Dr. Ford argues that gluten exposure can cause neurological harm through a combination of cross-reacting antibodies, immune complex disease and direct toxicity. These nervous system affects include: dis-regulation of the autonomic nervous system, cerebella ataxia, hypotonia, developmental delay, learning disorders, depression, migraine, and headache. He calls such neurologically-driven sensitivity to gluten ‘‘The Gluten Syndrome."
    Hypothesis: Gluten causes symptoms, in both celiac disease and non-celiac gluten-sensitivity, by its adverse actions on the nervous system.
    Many celiac patients experience neurological symptoms, frequently associated with malfunction of the autonomic nervous system. These neurological symptoms can present in celiac patients who are well nourished. The crucial point, however, is that gluten-sensitivity can also be associated with neurological symptoms in patients who do not have any mucosal gut damage (that is, without celiac disease).
    Gluten can cause neurological harm through a combination of cross-reacting antibodies, immune complex disease and direct toxicity. These nervous system affects include: dis-regulation of the autonomic nervous system, cerebella ataxia, hypotonia, developmental delay, learning disorders, depression, migraine, and headache.
    If gluten is the putative harmful agent, then there is no requirement to invoke gut damage and nutritional deficiency to explain the myriad symptoms experienced by sufferers of celiac disease and
    gluten-sensitivity. This he calls: ‘‘The Gluten Syndrome."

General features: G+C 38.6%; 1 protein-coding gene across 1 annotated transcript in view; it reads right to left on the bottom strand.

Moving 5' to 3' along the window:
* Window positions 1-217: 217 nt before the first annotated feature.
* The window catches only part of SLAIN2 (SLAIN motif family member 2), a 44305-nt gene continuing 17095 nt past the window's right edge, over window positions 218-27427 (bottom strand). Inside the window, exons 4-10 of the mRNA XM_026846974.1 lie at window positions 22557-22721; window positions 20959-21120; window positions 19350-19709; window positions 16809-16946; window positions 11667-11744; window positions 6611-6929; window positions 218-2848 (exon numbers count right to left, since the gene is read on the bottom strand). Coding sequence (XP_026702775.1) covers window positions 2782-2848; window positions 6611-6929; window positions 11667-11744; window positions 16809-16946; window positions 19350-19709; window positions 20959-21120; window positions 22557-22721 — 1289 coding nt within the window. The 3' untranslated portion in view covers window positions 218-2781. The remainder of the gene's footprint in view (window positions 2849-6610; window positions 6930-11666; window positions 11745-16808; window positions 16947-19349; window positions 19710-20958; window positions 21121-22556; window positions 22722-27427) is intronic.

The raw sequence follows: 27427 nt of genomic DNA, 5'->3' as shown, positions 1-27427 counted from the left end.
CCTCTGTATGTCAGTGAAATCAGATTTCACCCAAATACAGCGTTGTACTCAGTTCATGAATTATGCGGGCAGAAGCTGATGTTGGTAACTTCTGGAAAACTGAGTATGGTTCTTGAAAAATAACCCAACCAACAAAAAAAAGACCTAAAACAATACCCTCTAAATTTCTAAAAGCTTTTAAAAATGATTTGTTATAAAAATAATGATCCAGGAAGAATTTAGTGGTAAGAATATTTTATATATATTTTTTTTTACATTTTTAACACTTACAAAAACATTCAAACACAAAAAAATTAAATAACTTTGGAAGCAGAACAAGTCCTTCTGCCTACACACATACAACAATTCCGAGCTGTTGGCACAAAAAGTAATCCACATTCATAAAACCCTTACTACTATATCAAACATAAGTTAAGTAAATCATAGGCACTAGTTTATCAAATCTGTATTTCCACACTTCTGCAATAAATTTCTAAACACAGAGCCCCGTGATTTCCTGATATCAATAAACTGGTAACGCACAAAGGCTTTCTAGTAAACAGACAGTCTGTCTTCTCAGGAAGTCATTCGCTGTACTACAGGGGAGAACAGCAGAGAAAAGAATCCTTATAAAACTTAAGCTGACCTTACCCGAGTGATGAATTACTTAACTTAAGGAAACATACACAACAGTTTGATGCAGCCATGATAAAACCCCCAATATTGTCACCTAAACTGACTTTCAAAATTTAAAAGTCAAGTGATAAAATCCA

To support his hypothesis, Dr. Ford cites a study of 921 children carried out at his gastroenterology and allergy clinic. All children were screened for celiac disease via IgG-gliadinantibody (InovaDiagnostics) and tissue trans-glutaminase (tTG); and 190 had a small bowel biopsy. Results showed 724 with high IgG-gliadin levels (>14 units): mean age 5.3 years, s.d. 3.8.
    In a key part of the, all children, whatever the biopsy results, were offered a gluten-free diet.
    Results fell into three distinct categories:
    (a) Deï¬nite celiac disease was revealed in 31 patients (4.3%), via histologic diagnosis. 94% of these patients reported improvement on a gluten-free diet.
    ( Possible celiac was revealed in 48 patients (6.6%), who had elevated tTG antibodies, but normal gut histology: 75% of these patients reported improvement on a gluten-free diet.
    © Not-celiacs, n=644 (89.1%), with normal tTG antibodies and no evidence of gut damage: 53% reported improvement gluten-free.
    Note that last category: More than half of people without celiac disease reported improvement on a gluten-free diet. What's up with that? Well, those are the people Dr. Ford suspects suffer from "gluten syndrome."
    The parents of apparently ‘‘asymptomatic” children were interviewed as part of a population study to identify those with celiac disease. They found many children who had positive tests for gliadin antibodies also had irritability, lethargy, abdominal distension, gas, and poor weight gains.  A high proportion of children with gastro-intestinal, allergy, and neurological conditions have elevated IgG-gliadin antibodies.
    The three groups all shared similar clinical features. In the respective groups, 71%, 65%, and 51% of patients reported behavior issues, such as tiredness, lethargy, irritability, sleep disturbance, while 16%, 15%, and 24% reported gastric reflux. Dr. Ford believes these symptoms are likely to be neurologically driven by gluten-sensitivity.